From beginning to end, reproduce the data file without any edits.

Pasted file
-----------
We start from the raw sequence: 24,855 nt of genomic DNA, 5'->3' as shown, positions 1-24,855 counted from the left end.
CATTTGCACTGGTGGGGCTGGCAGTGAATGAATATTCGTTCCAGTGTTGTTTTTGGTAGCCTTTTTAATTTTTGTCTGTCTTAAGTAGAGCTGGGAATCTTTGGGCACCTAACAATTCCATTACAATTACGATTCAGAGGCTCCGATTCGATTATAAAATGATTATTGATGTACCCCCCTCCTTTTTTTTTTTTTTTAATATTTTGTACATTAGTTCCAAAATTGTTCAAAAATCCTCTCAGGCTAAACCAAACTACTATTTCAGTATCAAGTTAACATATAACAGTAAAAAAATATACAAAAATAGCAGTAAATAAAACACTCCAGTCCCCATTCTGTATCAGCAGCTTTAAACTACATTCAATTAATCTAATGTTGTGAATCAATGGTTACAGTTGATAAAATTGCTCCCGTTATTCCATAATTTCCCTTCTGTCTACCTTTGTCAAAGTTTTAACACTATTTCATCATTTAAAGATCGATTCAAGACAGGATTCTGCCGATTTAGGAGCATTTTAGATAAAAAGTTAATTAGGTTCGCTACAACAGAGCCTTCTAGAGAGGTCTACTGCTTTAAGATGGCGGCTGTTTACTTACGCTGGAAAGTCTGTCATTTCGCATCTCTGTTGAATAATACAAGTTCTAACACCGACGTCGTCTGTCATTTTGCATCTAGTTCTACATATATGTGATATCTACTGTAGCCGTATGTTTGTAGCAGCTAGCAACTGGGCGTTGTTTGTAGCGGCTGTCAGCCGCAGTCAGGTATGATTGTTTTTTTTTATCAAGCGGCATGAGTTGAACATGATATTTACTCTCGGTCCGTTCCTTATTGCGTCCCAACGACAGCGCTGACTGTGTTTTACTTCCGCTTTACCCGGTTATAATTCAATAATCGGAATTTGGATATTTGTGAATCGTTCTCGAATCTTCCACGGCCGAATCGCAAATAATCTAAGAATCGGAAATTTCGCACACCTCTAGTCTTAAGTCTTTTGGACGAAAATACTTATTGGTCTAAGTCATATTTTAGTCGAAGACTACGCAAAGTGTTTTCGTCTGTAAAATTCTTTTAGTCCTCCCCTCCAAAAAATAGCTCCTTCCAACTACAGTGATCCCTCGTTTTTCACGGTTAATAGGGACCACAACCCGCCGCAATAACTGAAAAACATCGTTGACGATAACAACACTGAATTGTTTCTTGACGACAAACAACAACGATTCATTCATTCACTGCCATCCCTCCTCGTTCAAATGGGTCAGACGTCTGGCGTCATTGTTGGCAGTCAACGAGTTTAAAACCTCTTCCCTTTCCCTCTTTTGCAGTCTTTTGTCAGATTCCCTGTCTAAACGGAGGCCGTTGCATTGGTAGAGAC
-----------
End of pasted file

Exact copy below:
We start from the raw sequence: 24,855 nt of genomic DNA, 5'->3' as shown, positions 1-24,855 counted from the left end.
CATTTGCACTGGTGGGGCTGGCAGTGAATGAATATTCGTTCCAGTGTTGTTTTTGGTAGCCTTTTTAATTTTTGTCTGTCTTAAGTAGAGCTGGGAATCTTTGGGCACCTAACAATTCCATTACAATTACGATTCAGAGGCTCCGATTCGATTATAAAATGATTATTGATGTACCCCCCTCCTTTTTTTTTTTTTTTAATATTTTGTACATTAGTTCCAAAATTGTTCAAAAATCCTCTCAGGCTAAACCAAACTACTATTTCAGTATCAAGTTAACATATAACAGTAAAAAAATATACAAAAATAGCAGTAAATAAAACACTCCAGTCCCCATTCTGTATCAGCAGCTTTAAACTACATTCAATTAATCTAATGTTGTGAATCAATGGTTACAGTTGATAAAATTGCTCCCGTTATTCCATAATTTCCCTTCTGTCTACCTTTGTCAAAGTTTTAACACTATTTCATCATTTAAAGATCGATTCAAGACAGGATTCTGCCGATTTAGGAGCATTTTAGATAAAAAGTTAATTAGGTTCGCTACAACAGAGCCTTCTAGAGAGGTCTACTGCTTTAAGATGGCGGCTGTTTACTTACGCTGGAAAGTCTGTCATTTCGCATCTCTGTTGAATAATACAAGTTCTAACACCGACGTCGTCTGTCATTTTGCATCTAGTTCTACATATATGTGATATCTACTGTAGCCGTATGTTTGTAGCAGCTAGCAACTGGGCGTTGTTTGTAGCGGCTGTCAGCCGCAGTCAGGTATGATTGTTTTTTTTTATCAAGCGGCATGAGTTGAACATGATATTTACTCTCGGTCCGTTCCTTATTGCGTCCCAACGACAGCGCTGACTGTGTTTTACTTCCGCTTTACCCGGTTATAATTCAATAATCGGAATTTGGATATTTGTGAATCGTTCTCGAATCTTCCACGGCCGAATCGCAAATAATCTAAGAATCGGAAATTTCGCACACCTCTAGTCTTAAGTCTTTTGGACGAAAATACTTATTGGTCTAAGTCATATTTTAGTCGAAGACTACGCAAAGTGTTTTCGTCTGTAAAATTCTTTTAGTCCTCCCCTCCAAAAAATAGCTCCTTCCAACTACAGTGATCCCTCGTTTTTCACGGTTAATAGGGACCACAACCCGCCGCAATAACTGAAAAACATCGTTGACGATAACAACACTGAATTGTTTCTTGACGACAAACAACAACGATTCATTCATTCACTGCCATCCCTCCTCGTTCAAATGGGTCAGACGTCTGGCGTCATTGTTGGCAGTCAACGAGTTTAAAACCTCTTCCCTTTCCCTCTTTTGCAGTCTTTTGTCAGATTCCCTGTCTAAACGGAGGCCGTTGCATTGGTAGAGAC